Landcrest Developments Limited and Hayfield Homes submitted outline plans for the properties on land to the east of Leighton Road and off Russell Road in the village.
The remaining two-and-a-half acres belongs to Bloor Homes, according to a report to Central Bedfordshire Council’s development management committee.
Planning officer Andrew Cundy explained: “This site was allocated for housing in our adopted local plan. The whole area would accommodate about 92 properties.
“This application is for up to 61 homes on the south-east part of this allocation. Planning permission was refused on the same site in November.
“The committee was concerned the proposal failed to show a safe, suitable and convenient access was provided for vehicles.
“Access is proposed from Russell Road and a planning condition suggested to provide a link to the north-west section.”
The housing would include 30 per cent affordable and ten per cent self-build, said the report.
Toddington parish councillor John Coleman told the committee: “I don’t understand how an application which hasn’t been changed in any meaningful way can come back.
“The parish council considers the 61 homes too many, while the density should be reduced to allow biodiversity targets to be met,” he said.
“With the only access from Russell Road, the health and safety of local residents will be severely compromised.
“From what I gather the developer has made no attempt to talk to Bloor Homes to get access across to the site.”
Russell Road resident Mark Young referred to all their concerns being “ignored or dismissed” because the proposals have been resubmitted with the one access route.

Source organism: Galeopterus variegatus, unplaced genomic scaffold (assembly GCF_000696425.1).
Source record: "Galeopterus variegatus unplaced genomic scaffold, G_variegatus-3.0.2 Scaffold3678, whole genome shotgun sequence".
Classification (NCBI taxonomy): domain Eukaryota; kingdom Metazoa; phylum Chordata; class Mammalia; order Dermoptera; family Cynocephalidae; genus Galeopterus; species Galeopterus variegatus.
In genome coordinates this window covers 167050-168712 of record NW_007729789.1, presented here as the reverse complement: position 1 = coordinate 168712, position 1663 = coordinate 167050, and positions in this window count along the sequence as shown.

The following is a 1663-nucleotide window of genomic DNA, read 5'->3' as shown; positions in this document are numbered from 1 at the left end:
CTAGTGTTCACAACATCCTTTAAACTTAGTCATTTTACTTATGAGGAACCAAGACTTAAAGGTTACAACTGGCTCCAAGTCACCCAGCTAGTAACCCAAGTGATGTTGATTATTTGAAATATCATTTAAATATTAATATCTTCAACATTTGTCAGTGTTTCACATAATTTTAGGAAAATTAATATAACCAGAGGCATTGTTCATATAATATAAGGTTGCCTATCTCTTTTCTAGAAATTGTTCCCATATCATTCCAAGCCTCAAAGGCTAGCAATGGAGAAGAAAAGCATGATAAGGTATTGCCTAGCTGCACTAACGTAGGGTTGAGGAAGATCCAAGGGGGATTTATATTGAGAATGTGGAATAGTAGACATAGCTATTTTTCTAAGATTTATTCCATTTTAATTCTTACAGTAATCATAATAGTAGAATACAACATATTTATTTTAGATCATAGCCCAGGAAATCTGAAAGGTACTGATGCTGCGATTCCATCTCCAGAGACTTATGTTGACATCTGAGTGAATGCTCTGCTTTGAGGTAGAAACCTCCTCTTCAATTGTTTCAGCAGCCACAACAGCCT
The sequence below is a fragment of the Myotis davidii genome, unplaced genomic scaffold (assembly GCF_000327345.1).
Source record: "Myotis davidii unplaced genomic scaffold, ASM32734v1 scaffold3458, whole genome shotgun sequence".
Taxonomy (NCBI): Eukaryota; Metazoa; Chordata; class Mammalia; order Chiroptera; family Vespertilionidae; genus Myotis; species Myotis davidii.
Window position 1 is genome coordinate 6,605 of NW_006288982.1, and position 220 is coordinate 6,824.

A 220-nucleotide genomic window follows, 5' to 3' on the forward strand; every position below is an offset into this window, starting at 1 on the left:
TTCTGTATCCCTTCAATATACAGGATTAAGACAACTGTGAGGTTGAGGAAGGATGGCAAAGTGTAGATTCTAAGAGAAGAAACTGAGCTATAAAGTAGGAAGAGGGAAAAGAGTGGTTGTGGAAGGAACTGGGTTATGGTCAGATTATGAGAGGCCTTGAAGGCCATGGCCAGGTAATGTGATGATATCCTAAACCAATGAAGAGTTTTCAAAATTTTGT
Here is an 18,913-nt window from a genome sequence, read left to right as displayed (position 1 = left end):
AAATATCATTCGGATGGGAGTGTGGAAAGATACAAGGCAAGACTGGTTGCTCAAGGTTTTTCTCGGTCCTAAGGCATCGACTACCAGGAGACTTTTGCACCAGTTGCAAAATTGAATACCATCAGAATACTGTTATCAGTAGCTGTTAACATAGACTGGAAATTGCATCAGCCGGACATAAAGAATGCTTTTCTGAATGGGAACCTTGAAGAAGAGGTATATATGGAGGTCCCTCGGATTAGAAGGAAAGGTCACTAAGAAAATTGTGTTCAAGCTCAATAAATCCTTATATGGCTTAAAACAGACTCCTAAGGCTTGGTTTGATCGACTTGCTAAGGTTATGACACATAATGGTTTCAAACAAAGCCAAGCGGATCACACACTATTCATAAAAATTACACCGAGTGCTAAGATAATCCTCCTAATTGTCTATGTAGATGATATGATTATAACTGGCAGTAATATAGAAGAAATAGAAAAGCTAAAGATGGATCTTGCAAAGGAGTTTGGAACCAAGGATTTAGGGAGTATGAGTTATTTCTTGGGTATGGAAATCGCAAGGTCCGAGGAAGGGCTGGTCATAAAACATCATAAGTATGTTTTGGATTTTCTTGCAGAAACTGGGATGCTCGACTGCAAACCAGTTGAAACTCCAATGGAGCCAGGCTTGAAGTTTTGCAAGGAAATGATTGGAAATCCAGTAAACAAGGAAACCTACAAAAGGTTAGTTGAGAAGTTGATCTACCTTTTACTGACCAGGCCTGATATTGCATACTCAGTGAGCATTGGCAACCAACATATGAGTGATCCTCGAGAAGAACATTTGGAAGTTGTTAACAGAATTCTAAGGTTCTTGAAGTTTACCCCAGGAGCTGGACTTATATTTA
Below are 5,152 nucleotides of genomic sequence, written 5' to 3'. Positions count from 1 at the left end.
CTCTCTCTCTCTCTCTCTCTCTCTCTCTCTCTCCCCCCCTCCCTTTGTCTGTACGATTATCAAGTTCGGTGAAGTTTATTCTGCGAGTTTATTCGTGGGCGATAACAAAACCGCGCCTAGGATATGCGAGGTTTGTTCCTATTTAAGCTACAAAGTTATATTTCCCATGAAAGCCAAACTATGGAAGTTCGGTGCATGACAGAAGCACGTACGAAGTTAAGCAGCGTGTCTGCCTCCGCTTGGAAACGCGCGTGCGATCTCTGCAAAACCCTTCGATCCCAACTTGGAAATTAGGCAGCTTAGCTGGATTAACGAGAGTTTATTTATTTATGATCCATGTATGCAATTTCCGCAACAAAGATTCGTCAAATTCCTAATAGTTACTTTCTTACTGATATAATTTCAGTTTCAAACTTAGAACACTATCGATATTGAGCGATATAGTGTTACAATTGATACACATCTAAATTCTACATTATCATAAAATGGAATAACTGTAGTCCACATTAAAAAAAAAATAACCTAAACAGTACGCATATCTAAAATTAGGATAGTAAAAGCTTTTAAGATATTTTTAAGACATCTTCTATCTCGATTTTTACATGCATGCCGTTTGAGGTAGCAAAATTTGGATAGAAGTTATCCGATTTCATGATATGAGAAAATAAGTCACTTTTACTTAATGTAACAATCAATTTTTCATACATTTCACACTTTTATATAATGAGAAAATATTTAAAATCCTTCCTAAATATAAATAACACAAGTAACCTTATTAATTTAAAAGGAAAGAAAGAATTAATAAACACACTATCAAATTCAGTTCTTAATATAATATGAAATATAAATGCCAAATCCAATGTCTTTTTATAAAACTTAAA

Independent Toddington councillor Silvia Collins suggested many more trips would result if smaller construction vehicles are used and called for a development brief covering the whole site, if the committee could authorise it.
“What will the situation be like when what we expect to be 15,000 plus trips, over the anticipated 20-month building time, hits the village?” she asked.
Independent Toddington councillor Mary Walsh agreed the major concern is the access, saying: “This site is being built at high density, which will eventually lead to parking problems.
“It’s close to Dropshort Marsh, which is a protected area (of special scientific interest). And it’s not in keeping with the rural surroundings, with its location at the edge of the settlement or the open countryside beyond.”
Director with agent Woods Hardwick Planning Limited Richard Murdock, on behalf of the applicant, said: “Hayfield Homes will be building out the scheme, if planning permission is granted.”
He was disappointed with the committee’s previous decision, but accepted councillors had insufficient information whether the access would be safe and suitable for construction vehicles.
Extensive on-street parking surveys have been prepared, and the route safety considered “providing substantial new details which haven’t been refuted or challenged by experts”, he added.
Councillors approved the development with eight votes in favour and three against.